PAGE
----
Purchasing rare species legally, however, can be difficult to impossible. All cactuses and many other types of succulents require permits to be traded internationally, if they can be legally traded at all. Most countries also prohibit collection of some or all of these species from the wild, including the United States.
“For all cactuses, you cannot collect them off public land, period,” Jumper said. “Catching people in the field actually collecting cactuses takes quite a bit of luck, though, because they collect in some vast areas.”
Once cactuses are poached from the wild, illicit trade often happens in the open. High-end plant shops in Japan display protected, wild-harvested species, while sellers around the world advertise them on eBay, Instagram, Etsy and Facebook. Online ads are often accompanied by disclaimers that the cactuses do not come with necessary permits for legal trade, and poachers sometimes livestream videos from the field, asking customers which plants they want. Traffickers are rarely caught or prosecuted. While American, British, European and Japanese collectors have traditionally driven the illegal trade, more recently, interest has also spread to China, Korea and Thailand.
Although no estimates exist for the scope of the illegal cactus trade, many experts believe it is increasing. “It was a much smaller issue 20 years ago, but now, it is major,” said Jeff Pavlat, president of the Cactus and Succulent Society of America. “Entire populations are being stripped.”
A poacher’s playbook
In February 2020, Italian police, responding to a tip, visited the home of Andrea Piombetti, a well-known cactus collector and seller in Senigallia, a town on the Adriatic coast. In a makeshift greenhouse, officers discovered around 1,000 protected Chilean Copiapoa and Eriosyce species, ranging from the size of a baseball to a beach ball. Police officers seized the plants, along with Piombetti’s cellphone and passport.
It was not the first time Piombetti, who did not respond to interview requests, and who is now awaiting trial, had been accused of cactus trafficking. The police also seized a shipment of 600 Chilean cactuses from him in 2013. But the case was never prosecuted because of bureaucratic delays, and the statute of limitations passed.
“Many environmental crimes in Italy have this problem — they can’t be punished after four or five years,” said Lt. Col. Simone Cecchini, chief of the wildlife division of the local police department, who led the 2013 and 2020 investigations. “This time, our prosecutor said we’ll try to be very fast, because he wants to avoid what happened in 2013.”
Piombetti has not yet entered a plea in court.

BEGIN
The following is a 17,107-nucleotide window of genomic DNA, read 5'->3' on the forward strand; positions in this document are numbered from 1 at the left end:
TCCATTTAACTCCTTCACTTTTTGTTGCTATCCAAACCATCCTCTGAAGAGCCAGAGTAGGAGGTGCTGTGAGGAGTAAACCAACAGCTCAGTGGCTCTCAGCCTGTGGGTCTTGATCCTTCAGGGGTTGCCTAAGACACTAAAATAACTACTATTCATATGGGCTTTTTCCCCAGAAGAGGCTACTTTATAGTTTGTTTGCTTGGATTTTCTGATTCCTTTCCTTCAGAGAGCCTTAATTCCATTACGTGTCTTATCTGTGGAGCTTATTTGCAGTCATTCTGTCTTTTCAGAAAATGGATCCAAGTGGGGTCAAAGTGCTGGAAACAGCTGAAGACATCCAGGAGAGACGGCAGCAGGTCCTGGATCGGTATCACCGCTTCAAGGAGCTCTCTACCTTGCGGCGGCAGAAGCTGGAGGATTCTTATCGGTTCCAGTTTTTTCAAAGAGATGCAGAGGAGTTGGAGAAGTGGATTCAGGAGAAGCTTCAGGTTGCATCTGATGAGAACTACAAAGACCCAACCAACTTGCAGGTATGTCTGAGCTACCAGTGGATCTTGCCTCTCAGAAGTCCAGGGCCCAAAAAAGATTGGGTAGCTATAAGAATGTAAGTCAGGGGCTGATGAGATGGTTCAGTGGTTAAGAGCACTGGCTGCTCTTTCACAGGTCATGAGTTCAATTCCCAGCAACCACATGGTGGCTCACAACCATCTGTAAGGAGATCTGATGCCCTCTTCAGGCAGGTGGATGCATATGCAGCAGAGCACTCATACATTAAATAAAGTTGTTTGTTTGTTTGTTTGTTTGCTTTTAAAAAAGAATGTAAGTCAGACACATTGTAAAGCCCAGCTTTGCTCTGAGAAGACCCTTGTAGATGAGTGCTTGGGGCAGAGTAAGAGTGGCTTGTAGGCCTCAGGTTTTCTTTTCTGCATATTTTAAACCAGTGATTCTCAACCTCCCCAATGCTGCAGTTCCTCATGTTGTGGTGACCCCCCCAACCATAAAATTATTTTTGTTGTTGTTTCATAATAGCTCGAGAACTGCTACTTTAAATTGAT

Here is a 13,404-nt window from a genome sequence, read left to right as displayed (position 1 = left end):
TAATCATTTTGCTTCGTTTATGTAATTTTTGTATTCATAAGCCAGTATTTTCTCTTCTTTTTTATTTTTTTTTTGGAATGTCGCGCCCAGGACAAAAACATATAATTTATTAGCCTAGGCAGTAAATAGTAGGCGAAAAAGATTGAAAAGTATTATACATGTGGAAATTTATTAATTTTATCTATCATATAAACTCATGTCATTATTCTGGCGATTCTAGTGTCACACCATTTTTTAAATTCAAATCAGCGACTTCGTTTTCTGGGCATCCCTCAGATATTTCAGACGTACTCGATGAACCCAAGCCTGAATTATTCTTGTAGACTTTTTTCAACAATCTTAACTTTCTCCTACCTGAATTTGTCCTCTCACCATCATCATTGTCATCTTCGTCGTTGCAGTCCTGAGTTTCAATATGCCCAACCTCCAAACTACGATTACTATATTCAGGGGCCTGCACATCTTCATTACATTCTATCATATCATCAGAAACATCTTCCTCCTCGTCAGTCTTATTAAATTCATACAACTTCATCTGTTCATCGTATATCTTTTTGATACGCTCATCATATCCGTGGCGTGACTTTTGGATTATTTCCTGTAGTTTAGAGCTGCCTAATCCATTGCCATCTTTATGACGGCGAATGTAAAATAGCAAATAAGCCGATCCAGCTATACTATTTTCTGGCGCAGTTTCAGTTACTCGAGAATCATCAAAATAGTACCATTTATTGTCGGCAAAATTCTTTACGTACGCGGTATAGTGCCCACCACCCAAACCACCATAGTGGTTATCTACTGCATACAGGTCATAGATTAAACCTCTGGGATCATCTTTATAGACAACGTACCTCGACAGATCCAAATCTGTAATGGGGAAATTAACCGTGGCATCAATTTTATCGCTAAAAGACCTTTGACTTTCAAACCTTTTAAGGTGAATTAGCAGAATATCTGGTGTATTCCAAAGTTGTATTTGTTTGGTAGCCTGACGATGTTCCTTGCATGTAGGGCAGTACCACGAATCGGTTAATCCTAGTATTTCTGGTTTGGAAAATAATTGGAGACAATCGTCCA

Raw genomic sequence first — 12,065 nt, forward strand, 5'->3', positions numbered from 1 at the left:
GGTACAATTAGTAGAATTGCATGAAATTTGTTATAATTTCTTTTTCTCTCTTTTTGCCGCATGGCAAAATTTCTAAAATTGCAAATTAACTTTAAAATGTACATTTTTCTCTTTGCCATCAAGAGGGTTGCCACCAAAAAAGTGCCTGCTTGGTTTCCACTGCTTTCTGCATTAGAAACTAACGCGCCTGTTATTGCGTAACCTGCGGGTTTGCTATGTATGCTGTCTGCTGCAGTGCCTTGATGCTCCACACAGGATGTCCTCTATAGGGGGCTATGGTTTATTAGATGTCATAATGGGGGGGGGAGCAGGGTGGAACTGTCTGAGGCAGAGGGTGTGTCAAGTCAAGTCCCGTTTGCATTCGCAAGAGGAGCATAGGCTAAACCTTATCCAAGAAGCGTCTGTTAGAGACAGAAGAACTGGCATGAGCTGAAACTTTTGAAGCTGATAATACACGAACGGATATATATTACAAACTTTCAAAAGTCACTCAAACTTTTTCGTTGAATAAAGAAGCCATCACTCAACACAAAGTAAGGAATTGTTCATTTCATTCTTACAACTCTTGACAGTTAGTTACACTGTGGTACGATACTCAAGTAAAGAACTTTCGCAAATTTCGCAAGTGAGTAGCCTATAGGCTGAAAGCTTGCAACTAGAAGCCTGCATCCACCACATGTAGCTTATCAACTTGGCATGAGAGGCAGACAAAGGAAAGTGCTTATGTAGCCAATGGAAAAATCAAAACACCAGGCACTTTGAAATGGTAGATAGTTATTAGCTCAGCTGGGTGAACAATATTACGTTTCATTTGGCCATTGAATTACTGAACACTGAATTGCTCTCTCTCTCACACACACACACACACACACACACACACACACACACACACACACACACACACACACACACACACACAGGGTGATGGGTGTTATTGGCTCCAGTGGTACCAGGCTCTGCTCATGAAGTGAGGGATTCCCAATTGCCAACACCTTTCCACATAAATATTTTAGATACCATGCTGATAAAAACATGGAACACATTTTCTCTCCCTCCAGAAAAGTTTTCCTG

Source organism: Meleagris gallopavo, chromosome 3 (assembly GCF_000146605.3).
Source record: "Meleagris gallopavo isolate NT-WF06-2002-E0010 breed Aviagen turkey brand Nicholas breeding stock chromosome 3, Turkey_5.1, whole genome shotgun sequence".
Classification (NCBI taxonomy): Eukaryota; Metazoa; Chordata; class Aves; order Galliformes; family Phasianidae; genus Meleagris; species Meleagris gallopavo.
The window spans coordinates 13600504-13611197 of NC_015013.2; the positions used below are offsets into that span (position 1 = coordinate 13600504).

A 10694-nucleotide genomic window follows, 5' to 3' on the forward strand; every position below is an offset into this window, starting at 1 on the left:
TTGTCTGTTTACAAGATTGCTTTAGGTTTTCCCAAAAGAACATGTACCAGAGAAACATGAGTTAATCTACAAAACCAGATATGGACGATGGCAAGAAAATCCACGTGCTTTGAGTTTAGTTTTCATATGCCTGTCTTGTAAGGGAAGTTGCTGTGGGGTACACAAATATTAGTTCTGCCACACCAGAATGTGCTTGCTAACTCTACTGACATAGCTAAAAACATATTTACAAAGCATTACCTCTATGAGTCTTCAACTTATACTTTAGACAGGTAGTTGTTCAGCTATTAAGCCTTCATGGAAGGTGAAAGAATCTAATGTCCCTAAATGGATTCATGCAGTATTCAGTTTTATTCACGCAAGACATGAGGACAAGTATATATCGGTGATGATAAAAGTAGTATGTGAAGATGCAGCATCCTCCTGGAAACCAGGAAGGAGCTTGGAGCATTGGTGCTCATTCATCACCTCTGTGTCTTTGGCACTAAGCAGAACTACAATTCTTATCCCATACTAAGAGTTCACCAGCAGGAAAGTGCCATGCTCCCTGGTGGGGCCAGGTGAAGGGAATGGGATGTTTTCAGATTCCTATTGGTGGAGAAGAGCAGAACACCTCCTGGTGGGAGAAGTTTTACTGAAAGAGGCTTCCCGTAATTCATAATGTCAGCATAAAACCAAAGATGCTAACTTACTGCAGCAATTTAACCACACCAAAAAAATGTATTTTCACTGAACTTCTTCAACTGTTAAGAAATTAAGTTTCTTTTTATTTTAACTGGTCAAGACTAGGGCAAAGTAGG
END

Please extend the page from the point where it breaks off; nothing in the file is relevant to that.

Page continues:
Cattabriga and other experts carried out a number of analytical tests to confirm that the plants had not been homegrown, but instead were collected from the wild in Chile’s Atacama Desert. Cecchini and his colleagues found that Piombetti had made seven trips to Chile, most recently in December 2019, where they say he poached the cactuses in the Atacama Desert, near Pan de Azúcar National Park.
After collecting the cactuses, Cecchini’s investigation revealed that Piombetti allegedly mailed the plants to addresses in Greece and Romania, where international customs are more lax than in Italy. Because of their hardiness, cactuses can survive long journeys by post without soil, water or light.
Cecchini found many records of illegal cactus sales in Piombetti’s phone, including receipts from a Japanese company that seemed to place large monthly orders. Based on the prices quoted by text, the police calculated that the seized cactuses were worth over 1 million euros.
“We need bigger penalties in Italy for this type of environmental crime,” Cecchini said.
A first-of-its-kind homecoming
After the seizure, Cattabriga arranged for the plants, many of which were in very poor health, to be transferred to the Città Studi Botanical Garden of Milan for temporary care. As the investigation progressed, the question of what to do with them became more urgent.
Cactuses confiscated by Italian authorities are normally destroyed or, if they are rare species, sent to botanical gardens. But with Operation Atacama, “it was very different,” Cattabriga said. The number of cactuses was so large, and some were critically endangered species found in areas of Chile spanning just a few square miles with very specialized needs. Keeping the cactuses at the garden was a likely death sentence.